Category Archives: Chapter 2: Digital Signature and Electronic Signature

6. Use of electronic records and electronic signatures in Government and its agencies

6. Use of electronic records and electronic signatures in Government and its agencies

(1) Where any law provides for—

(a) the filing of any form, application or any other document with any office, authority, body or agency owned or controlled by the appropriate Government in a particular manner;

(b) the issue or grant of any licence, permit, sanction or approval by whatever name called in a particular manner;

(c) the receipt or payment of money in a particular manner,

then, notwithstanding anything contained in any other law for the time being in force, such requirement shall be deemed to have been satisfied if such filing, issue, grant, receipt or payment, as the case may be, is effected by means of such electronic form as may be prescribed by the appropriate Government.

(2) The appropriate Government may, for the purposes of sub-section (1), by rules,
prescribe—

(a) the manner and format in which such electronic records shall be filed, created or issued;

(b) the manner or method of payment of any fee or charges for filing, creation or issue any electronic record under clause (a).

Examples

  • eFiling of taxes
  • eFiling of complaints
  • ePayment receipts of Government Utilities

5. Legal recognition of electronic signatures

5. Legal recognition of electronic signatures

Where any law provides that

information or any other matter shall be authenticated by affixing the signature or any document should be signed or bear the signature of any person then,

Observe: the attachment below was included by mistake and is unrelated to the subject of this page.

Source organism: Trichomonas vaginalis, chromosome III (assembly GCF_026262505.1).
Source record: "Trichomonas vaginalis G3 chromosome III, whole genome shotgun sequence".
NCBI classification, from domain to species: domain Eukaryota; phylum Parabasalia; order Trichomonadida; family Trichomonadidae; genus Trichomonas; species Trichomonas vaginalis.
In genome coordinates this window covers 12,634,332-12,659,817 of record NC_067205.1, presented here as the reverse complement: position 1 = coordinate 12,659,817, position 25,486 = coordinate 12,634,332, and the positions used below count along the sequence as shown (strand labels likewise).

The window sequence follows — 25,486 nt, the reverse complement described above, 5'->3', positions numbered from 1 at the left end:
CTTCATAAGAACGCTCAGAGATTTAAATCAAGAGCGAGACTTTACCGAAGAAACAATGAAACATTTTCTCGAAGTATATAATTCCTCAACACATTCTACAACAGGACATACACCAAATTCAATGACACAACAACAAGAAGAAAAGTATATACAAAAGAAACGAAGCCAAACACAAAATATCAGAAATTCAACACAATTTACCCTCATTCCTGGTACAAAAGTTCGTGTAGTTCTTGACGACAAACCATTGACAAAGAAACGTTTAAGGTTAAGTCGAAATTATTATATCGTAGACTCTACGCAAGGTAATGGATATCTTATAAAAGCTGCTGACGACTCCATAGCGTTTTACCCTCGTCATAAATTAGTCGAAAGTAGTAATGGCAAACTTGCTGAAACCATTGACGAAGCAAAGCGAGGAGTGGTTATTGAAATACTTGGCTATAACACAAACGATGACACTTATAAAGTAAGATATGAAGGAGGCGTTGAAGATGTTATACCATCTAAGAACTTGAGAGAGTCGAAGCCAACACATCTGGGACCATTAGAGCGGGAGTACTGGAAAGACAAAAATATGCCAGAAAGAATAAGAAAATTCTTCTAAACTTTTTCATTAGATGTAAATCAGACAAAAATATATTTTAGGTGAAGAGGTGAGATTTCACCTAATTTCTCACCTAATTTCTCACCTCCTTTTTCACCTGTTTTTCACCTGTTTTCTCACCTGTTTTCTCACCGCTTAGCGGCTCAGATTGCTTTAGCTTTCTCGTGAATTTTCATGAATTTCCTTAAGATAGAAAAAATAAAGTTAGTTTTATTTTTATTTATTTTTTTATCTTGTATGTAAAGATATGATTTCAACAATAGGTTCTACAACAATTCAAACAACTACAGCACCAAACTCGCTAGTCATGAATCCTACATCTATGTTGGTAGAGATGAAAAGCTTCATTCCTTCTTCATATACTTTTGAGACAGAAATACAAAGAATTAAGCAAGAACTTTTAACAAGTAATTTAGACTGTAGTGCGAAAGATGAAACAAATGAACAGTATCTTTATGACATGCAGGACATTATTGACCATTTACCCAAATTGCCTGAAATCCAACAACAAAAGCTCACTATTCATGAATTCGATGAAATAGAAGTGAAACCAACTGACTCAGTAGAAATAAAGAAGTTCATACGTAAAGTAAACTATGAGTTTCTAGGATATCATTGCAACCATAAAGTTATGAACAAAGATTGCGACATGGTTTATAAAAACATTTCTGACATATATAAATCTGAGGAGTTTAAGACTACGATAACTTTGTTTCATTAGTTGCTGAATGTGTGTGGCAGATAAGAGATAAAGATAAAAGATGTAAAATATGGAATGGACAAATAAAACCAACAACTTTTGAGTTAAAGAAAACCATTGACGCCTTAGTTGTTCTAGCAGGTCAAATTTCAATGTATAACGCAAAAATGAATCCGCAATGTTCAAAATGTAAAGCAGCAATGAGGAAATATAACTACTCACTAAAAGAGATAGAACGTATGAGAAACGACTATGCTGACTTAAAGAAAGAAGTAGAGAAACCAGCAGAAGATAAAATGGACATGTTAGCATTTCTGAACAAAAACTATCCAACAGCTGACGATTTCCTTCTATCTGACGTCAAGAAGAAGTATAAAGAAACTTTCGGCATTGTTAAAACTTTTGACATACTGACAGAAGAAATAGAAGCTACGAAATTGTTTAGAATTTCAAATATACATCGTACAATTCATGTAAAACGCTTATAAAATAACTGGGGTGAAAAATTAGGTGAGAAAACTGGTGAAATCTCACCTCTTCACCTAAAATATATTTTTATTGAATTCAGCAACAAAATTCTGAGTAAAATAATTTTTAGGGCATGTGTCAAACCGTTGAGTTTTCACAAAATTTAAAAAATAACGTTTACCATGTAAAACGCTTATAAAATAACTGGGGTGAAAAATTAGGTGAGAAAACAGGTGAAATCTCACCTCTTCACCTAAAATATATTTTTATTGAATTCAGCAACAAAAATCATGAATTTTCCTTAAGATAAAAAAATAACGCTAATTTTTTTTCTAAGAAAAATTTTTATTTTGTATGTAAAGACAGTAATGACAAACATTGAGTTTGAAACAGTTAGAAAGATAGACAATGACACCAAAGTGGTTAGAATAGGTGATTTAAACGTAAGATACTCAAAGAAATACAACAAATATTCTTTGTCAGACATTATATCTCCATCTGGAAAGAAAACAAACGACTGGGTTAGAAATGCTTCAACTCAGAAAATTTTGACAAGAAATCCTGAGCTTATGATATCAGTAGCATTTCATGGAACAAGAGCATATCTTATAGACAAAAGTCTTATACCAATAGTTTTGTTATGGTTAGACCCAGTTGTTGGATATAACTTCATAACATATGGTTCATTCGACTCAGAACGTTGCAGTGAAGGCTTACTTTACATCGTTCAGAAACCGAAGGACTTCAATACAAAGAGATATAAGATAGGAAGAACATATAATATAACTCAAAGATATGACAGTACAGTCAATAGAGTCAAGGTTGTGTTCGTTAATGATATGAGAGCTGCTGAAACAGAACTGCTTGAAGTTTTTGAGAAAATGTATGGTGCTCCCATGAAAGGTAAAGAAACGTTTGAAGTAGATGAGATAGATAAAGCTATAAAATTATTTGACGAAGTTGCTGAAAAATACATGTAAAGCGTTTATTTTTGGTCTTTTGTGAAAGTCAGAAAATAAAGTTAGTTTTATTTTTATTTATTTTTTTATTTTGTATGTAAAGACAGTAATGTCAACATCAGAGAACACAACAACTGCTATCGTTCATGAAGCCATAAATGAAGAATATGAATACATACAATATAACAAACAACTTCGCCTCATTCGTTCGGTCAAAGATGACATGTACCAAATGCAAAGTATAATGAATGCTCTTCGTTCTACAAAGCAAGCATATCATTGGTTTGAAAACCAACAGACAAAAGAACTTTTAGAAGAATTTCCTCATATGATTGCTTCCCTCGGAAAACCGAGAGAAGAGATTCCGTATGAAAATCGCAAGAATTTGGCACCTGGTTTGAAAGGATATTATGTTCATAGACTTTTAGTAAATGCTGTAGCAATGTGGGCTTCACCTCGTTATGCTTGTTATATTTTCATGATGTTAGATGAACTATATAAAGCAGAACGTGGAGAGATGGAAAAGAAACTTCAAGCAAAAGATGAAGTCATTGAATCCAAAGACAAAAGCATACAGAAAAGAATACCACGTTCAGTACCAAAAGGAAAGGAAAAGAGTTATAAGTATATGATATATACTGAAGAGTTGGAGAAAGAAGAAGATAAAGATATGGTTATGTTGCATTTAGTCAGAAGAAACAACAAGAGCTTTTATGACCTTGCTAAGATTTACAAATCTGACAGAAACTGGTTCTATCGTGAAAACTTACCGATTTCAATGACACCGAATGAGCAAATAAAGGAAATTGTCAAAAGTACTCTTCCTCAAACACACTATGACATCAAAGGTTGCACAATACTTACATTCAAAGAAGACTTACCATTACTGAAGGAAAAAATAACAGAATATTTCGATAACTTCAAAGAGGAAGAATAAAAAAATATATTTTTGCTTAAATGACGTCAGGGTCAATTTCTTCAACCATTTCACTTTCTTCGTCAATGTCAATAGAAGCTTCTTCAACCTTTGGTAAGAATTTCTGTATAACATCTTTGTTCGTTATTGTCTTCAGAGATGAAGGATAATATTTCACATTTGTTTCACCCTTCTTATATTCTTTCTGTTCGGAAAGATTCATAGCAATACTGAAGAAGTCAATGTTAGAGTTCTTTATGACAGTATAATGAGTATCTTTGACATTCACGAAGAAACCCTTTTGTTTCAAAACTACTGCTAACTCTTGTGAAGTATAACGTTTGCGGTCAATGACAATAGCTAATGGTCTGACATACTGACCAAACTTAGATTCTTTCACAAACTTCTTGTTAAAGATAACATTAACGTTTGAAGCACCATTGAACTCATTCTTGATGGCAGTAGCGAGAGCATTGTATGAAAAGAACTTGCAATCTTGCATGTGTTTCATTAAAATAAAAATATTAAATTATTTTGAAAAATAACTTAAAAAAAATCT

notwithstanding anything contained in such law, such requirement shall be deemed to have been satisfied, if such information or matter is authenticated by means of electronic signatures affixed in such manner as may be prescribed by the Central Government.

Explanation.—For the purposes of this section, “signed”, with its grammatical variations and cognate expressions, shall, with reference to a person, mean affixing of his hand written signature or any mark on any document and the expression “signature” shall be construed accordingly.

Summary

  • This section is analogous to Section 4 which allows the replacement of written or typed records with electronic records.
  • This section allows the replacement of a physical signature with a Digital Signature.

4. Legal recognition of electronic records

Section 4. Legal recognition of electronic records

Where any law provides that

information or any other matter shall be in writing or in the typewritten or printed form,

then, notwithstanding anything contained in such law, such requirement shall be deemed to have been satisfied if such information or matter is—

(a) rendered or made available in an electronic form; and

(b) accessible so as to be usable for a subsequent reference.

Summary

This section gives validity and recognizes the use of electronic records in place of the ordinary paper based records. This section effectively allows replacement of physical letters and transactions by the use of email and electronic means of communication.

This is the most important section of the Information Technology Act which truly empowers the country to move towards electronic communication.

The section states that in spite of anything contained in any other Act, electronic means may be used in place of the conventional written or paper based system.

Example

Electronic Invoices, electronic Receipts, SMS Tickets for Railways, Email tickets are all valid records.

An email sent as an RTI application is also considered valid provided it fulfills other provisions of the Act.

3A. Electronic signature

Section 3 A. Electronic signature

(1) Notwithstanding anything contained in section 3, but subject to the provisions of sub-section (2), a subscriber may authenticate any electronic record by such electronic signature or electronic authentication technique which—
(a) is considered reliable; and
(b) may be specified in the Second Schedule.